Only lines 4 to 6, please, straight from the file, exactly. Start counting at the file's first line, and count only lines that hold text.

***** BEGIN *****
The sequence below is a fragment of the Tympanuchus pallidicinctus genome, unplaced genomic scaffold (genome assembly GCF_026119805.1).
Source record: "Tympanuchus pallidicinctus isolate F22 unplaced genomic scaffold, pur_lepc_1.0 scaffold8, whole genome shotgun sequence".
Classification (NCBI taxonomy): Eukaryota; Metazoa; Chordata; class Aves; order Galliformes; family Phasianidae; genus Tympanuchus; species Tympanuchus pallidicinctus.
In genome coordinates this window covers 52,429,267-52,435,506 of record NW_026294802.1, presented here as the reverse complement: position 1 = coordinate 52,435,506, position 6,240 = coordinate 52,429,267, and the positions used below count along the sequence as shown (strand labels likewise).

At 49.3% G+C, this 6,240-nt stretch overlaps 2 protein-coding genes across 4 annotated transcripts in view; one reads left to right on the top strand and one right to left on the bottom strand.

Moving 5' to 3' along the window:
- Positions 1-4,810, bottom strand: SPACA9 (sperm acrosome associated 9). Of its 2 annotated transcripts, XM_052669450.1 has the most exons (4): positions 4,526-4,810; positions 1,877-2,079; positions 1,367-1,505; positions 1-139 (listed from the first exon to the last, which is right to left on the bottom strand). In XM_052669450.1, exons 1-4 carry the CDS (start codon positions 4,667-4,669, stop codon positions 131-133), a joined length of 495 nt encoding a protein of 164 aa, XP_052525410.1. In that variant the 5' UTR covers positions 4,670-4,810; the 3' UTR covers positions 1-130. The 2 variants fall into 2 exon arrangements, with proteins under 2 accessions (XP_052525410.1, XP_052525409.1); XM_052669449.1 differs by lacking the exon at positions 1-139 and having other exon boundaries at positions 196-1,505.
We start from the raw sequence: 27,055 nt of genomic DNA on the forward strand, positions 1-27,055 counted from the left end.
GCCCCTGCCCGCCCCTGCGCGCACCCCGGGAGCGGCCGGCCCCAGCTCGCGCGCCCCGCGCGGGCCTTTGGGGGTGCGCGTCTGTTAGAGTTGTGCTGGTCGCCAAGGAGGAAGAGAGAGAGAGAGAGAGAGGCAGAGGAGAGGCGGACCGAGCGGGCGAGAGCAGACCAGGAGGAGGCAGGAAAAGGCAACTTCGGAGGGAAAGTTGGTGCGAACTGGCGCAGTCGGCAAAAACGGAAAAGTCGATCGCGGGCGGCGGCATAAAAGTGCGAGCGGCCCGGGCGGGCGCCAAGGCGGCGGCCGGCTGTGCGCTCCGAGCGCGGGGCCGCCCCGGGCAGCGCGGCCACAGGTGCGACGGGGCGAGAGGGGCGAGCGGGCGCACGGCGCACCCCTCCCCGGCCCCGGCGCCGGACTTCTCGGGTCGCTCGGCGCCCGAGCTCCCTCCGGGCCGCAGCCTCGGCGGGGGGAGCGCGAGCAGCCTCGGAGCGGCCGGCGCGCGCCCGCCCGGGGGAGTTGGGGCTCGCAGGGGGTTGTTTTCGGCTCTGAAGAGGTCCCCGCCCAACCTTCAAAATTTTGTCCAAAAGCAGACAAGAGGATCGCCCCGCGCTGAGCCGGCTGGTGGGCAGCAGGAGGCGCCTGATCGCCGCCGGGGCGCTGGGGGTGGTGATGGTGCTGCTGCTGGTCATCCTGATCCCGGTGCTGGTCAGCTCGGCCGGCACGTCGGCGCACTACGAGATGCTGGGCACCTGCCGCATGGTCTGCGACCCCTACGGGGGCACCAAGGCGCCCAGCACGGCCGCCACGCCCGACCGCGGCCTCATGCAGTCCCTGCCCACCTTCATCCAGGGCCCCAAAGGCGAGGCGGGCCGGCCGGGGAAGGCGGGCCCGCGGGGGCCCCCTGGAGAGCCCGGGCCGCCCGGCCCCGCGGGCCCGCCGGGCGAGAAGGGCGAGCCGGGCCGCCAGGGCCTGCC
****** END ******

In genome coordinates this window covers 52,429,267-52,435,506 of record NW_026294802.1, presented here as the reverse complement: position 1 = coordinate 52,435,506, position 6,240 = coordinate 52,429,267, and the positions used below count along the sequence as shown (strand labels likewise).

At 49.3% G+C, this 6,240-nt stretch overlaps 2 protein-coding genes across 4 annotated transcripts in view; one reads left to right on the top strand and one right to left on the bottom strand.

Moving 5' to 3' along the window: